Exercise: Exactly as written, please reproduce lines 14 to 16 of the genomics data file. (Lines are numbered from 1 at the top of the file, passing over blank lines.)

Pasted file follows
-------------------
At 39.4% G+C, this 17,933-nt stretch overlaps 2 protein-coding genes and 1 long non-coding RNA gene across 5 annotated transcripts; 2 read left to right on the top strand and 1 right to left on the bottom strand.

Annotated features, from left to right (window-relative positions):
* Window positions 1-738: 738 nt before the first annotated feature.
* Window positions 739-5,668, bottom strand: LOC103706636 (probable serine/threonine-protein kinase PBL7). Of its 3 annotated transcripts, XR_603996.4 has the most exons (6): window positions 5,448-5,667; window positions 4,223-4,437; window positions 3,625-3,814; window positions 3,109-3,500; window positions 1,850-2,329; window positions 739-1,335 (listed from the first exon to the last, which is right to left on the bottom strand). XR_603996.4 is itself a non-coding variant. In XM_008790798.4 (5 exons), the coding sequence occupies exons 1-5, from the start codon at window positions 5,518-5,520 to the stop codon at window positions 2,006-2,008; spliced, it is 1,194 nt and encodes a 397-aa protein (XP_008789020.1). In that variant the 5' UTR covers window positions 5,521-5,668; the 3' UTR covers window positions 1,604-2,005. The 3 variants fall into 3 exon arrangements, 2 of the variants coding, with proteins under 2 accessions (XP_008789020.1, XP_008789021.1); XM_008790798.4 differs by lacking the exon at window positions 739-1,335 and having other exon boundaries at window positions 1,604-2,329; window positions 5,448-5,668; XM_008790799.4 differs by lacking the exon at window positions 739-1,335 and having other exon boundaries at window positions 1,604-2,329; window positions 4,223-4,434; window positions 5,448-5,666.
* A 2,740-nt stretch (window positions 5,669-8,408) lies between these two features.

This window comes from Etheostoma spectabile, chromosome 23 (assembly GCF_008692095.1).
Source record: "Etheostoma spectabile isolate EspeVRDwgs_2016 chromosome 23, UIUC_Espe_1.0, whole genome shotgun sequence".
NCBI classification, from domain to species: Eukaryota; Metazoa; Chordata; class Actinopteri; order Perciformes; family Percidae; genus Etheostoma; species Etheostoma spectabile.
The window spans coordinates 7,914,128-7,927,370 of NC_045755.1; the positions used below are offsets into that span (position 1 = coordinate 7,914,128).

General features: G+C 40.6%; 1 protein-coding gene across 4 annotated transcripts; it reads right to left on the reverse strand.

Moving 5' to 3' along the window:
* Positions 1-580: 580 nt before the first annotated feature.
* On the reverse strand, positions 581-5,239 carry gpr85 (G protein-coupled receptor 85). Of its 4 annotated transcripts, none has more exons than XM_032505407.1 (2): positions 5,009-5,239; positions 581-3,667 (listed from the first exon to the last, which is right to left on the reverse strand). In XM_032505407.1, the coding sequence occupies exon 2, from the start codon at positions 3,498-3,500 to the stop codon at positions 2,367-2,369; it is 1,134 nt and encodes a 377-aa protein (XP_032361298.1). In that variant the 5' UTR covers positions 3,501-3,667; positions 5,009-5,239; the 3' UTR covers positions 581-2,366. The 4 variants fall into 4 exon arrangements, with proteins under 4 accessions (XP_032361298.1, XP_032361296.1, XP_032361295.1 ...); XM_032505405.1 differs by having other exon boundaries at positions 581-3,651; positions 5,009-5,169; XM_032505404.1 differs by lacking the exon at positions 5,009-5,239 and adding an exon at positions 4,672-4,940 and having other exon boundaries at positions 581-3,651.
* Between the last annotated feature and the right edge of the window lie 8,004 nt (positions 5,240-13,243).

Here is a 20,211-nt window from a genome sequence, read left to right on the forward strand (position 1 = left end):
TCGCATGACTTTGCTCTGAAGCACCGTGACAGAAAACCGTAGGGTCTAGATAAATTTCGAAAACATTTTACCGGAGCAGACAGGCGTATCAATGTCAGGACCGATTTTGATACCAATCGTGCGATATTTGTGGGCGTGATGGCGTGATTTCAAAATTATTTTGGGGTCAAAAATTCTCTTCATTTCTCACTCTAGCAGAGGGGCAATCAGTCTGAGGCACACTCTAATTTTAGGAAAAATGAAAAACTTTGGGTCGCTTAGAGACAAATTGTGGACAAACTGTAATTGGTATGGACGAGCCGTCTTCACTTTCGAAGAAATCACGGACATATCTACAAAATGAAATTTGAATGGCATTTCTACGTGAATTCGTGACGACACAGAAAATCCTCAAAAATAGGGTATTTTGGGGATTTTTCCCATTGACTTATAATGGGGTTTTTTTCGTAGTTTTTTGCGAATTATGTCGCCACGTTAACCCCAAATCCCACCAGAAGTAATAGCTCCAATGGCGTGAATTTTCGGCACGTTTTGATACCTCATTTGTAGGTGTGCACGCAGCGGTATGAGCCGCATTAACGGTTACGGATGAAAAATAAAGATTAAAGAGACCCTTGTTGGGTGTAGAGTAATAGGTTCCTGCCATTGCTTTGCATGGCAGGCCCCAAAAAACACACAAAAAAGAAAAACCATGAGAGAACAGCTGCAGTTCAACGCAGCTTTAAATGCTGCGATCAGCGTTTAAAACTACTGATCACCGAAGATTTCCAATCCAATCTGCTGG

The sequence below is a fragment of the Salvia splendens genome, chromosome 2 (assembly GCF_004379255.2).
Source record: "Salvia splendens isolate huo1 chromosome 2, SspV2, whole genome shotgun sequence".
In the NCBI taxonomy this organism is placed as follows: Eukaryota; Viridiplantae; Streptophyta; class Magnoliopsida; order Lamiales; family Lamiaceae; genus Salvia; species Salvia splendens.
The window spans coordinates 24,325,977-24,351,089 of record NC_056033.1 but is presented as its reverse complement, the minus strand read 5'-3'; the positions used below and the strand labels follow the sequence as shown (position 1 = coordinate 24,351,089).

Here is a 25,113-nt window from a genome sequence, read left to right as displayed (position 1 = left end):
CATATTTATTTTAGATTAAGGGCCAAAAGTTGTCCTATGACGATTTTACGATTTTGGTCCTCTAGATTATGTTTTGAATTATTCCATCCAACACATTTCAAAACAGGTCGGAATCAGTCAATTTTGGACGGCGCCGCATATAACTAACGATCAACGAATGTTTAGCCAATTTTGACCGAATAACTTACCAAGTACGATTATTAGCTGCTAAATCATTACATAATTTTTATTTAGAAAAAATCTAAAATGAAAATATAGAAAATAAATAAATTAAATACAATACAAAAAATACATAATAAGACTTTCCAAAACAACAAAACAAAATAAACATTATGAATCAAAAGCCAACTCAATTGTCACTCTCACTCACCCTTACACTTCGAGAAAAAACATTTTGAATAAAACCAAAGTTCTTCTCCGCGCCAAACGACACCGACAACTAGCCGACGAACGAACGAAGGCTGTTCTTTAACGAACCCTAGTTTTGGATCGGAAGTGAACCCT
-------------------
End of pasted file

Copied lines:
* Between the last annotated feature and the right edge of the window lie 8,004 nt (positions 5,240-13,243).

Here is a 20,211-nt window from a genome sequence, read left to right on the forward strand (position 1 = left end):
TCGCATGACTTTGCTCTGAAGCACCGTGACAGAAAACCGTAGGGTCTAGATAAATTTCGAAAACATTTTACCGGAGCAGACAGGCGTATCAATGTCAGGACCGATTTTGATACCAATCGTGCGATATTTGTGGGCGTGATGGCGTGATTTCAAAATTATTTTGGGGTCAAAAATTCTCTTCATTTCTCACTCTAGCAGAGGGGCAATCAGTCTGAGGCACACTCTAATTTTAGGAAAAATGAAAAACTTTGGGTCGCTTAGAGACAAATTGTGGACAAACTGTAATTGGTATGGACGAGCCGTCTTCACTTTCGAAGAAATCACGGACATATCTACAAAATGAAATTTGAATGGCATTTCTACGTGAATTCGTGACGACACAGAAAATCCTCAAAAATAGGGTATTTTGGGGATTTTTCCCATTGACTTATAATGGGGTTTTTTTCGTAGTTTTTTGCGAATTATGTCGCCACGTTAACCCCAAATCCCACCAGAAGTAATAGCTCCAATGGCGTGAATTTTCGGCACGTTTTGATACCTCATTTGTAGGTGTGCACGCAGCGGTATGAGCCGCATTAACGGTTACGGATGAAAAATAAAGATTAAAGAGACCCTTGTTGGGTGTAGAGTAATAGGTTCCTGCCATTGCTTTGCATGGCAGGCCCCAAAAAACACACAAAAAAGAAAAACCATGAGAGAACAGCTGCAGTTCAACGCAGCTTTAAATGCTGCGATCAGCGTTTAAAACTACTGATCACCGAAGATTTCCAATCCAATCTGCTGG